The m5 uses a BL-5C lithium battery (as used in many Nokia cellphones) which is recharged via a mini USB port at the top of the device.

The m5 is a simlar size to the S100 - 110x68x25 mm. It has a built-in speaker as well as a standard 3.5 mm stereo earphone socket. The m5 is considerably louder than the S100 and the m7 and is suitable for listening by a reasonably large group of people.

The button functions are as follows:

  • Power/Play/Pause
  • Next Book/Next Bookmark
  • Previous Book/Previous Bookmark
  • Next Chapter/Scroll Forward
  • Previous Chapter/Scroll Backward
  • Category Selection/Save Bookmark
  • Volume+/Repeat Chapter/Earphone spatial processing
  • Volume-/Repeat Chapter/Earphone spatial processing

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S100 audio Bible player

Towards the end of 2006 a brother in Christ from Singapore offered to produce the SC-614 based audio Bible player in China. That's how the S100 was born and was marketed under the iBible brand.

The S100 audio Bible player was in production for several years since 2008. It has a built-in speaker that is loud enough for group listening in a quiet room as well as a 3.5 mm earphone socket for private listening. It is powered by a pair of AA batteries and can achieve well over 200 hours of playing time from a pair of good alkaline batteries. This is normally sufficient to listen to the entire Bible (OT + NT) three times over. It can also use rechargeable NiMH batteries, which could be useful in remote situations where disposable batteries are not readily available. In such cases NiMH batteries with a solar charger would serve very well.

The button functions are as follows:

  • Stop/Play
  • Next Book
  • Previous Book
  • Next Chapter/Scroll Forward
  • Previous Chapter/Scroll Backward
  • NT/OT (category selection)
  • Volume+
  • Volume-

The S100 uses CELP for speech compression and stores the audio data on an SLC NAND flash chip that is soldered directly onto the printed circuit board. The fact that the memory chip is soldered onto the PCB and cannot be easily removed and re-used for other purposes like an SD card makes it attractive to missionaries who want to give the device away without being concerned that the memory card might be removed and used for other purposes.

Maids in Lebanon

Here is a video clip from Stephanie Christianson about how she used the S100 in her ministry to maids in Lebanon.

Video clip on how to use the S100

This is a video clip on how to use the S100.

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High Speed USB NAND flash programmers for the S100/m3 audio Bible players

For uploading audio content to the NAND flash chips in the first few prototypes, some parallel port programmers were made to connect via the printer port that computers of the past used to have. The first one was build with discrete transistors (for voltage level translation) on a piece of veroboard. Later ones used voltage level translation chips.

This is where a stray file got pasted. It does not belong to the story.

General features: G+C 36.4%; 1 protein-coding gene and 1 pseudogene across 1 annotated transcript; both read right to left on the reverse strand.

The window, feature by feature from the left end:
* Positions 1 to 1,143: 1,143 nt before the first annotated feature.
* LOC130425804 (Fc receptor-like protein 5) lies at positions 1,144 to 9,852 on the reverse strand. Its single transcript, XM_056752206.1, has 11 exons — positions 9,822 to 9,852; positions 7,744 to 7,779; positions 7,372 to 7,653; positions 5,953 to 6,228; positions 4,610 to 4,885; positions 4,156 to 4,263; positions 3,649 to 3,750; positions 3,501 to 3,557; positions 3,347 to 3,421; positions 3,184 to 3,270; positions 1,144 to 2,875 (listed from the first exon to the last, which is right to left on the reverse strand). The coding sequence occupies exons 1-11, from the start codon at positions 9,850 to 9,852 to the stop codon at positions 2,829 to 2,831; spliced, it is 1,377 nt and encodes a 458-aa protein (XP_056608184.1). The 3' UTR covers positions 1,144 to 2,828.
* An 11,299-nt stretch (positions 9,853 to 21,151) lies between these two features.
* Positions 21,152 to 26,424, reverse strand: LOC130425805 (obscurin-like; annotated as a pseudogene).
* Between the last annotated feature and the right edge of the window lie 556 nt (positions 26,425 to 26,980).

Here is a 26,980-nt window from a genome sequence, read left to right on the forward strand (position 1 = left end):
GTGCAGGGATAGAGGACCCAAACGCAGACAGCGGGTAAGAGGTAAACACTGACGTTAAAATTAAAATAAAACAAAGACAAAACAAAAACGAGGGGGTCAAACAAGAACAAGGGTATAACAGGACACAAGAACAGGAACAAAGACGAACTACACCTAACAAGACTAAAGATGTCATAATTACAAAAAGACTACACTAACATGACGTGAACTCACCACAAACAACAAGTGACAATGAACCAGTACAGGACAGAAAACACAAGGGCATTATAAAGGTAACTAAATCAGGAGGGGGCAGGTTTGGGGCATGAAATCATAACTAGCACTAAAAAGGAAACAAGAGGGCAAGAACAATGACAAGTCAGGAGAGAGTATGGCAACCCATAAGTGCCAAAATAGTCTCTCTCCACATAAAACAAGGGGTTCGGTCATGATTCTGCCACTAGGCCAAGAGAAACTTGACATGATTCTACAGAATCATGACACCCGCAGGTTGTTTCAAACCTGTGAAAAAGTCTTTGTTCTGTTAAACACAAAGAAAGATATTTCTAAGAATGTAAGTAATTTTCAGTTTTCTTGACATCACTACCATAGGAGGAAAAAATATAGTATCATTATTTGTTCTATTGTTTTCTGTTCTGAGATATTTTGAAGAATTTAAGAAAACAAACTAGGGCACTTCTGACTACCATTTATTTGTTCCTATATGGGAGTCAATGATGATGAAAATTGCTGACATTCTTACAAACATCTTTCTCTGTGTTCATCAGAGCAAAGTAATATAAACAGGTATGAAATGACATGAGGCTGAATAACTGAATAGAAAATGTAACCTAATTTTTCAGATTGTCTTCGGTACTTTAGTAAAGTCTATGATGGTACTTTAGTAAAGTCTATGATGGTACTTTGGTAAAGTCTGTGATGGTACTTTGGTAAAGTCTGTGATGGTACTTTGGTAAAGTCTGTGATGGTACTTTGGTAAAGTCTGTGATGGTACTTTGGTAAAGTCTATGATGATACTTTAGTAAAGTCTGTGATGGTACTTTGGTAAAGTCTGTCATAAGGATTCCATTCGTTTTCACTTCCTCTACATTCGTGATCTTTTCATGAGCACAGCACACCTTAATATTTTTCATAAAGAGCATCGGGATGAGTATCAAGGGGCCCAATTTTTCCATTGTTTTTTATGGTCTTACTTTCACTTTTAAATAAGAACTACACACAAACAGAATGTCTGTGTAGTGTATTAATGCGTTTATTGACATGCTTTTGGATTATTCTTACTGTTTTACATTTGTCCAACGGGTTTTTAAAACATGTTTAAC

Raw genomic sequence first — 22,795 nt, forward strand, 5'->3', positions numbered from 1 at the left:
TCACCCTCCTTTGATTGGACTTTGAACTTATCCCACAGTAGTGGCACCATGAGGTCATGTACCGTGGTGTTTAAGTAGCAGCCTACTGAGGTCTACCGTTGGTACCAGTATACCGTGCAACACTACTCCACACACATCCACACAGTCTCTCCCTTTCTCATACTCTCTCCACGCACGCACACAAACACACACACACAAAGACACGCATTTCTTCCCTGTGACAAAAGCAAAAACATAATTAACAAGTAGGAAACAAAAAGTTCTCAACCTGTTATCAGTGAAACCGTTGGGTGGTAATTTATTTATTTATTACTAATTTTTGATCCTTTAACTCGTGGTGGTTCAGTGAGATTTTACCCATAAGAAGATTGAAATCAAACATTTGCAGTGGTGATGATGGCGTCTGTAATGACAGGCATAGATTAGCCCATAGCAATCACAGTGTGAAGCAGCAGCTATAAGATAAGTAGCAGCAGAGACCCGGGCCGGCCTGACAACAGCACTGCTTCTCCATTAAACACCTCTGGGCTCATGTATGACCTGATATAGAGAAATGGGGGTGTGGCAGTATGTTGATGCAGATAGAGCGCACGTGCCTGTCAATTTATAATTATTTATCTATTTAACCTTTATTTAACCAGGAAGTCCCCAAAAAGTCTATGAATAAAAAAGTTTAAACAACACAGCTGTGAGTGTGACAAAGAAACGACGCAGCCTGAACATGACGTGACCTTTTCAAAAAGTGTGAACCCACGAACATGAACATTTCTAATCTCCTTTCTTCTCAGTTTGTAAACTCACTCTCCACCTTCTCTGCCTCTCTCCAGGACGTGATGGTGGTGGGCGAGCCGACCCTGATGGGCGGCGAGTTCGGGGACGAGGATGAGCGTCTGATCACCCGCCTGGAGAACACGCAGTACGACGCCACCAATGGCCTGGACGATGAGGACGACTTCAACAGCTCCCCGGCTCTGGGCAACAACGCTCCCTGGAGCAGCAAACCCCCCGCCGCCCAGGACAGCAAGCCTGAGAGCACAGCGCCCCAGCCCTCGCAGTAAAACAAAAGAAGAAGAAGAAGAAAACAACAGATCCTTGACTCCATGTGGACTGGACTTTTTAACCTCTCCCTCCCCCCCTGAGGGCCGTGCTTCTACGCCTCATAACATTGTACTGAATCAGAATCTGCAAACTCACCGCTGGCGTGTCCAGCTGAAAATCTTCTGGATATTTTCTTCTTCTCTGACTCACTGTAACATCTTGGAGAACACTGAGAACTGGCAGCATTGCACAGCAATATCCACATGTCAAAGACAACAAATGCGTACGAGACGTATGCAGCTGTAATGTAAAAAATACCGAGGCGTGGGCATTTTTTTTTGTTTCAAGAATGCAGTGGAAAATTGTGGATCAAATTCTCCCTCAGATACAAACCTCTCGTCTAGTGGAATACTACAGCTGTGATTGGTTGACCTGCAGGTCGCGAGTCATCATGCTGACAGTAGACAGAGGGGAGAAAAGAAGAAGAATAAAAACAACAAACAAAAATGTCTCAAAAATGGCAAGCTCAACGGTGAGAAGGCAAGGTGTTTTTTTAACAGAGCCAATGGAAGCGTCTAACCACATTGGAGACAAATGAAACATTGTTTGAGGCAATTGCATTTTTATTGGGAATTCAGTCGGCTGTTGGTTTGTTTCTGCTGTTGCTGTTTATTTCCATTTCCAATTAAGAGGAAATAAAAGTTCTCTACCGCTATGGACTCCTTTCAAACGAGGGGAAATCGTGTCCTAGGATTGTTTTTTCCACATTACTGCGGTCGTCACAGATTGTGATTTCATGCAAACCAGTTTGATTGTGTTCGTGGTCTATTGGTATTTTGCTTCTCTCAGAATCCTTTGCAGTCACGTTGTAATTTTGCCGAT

As you can imagine, writing hundreds of megabytes of data via a printer port is by no means quick. So, there was a need to design a high-speed USB 2.0 (480 mbps) programmer. This used the Cypress cy7c68013a EZ-USB® FX2LP™ USB microcontroller. The GPIF was programmed with custom waveforms to provide the signalling to interface to the NAND flash chip. Firmware was written in C to handle NAND flash addressing, reading, writing, erasing, etc.

The first programmer involved a bit of mechanical design as well. It had spring probes for making contact with the S100 PCB and needed a clamp to hold the S100 PCB against the spring probes:

We decided in a later version of the S100 to use an edge connector instead, so the programmer was modified appropriately:

For the m3, we reverted back to a programmer with spring probes since these are more reliable for highly repetitive use.

On the PC side, software was written in C for uploading Bible narrations to the NAND flash chip on the S100 PCB via the NAND flash programmer. This software has been refined over time to improve upload speed and verify the integrity of the uploaded data.

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Third Prototype

This was a prototype developed for Christian Outreach Media (COM). It was based on the second prototype, using the SC-614 processor. COM produced a narration of the Zulu Bible (OT + NT) that was available on 88 CDs (IIRC). By providing it on a portable digital audio Bible player, there was a cost saving as well as the convenience factor of having the media and player in one pocket-sized device.

The printed circuit board (PCB) has a number of component footprints that were not populated - these were placed there for experimental purposes.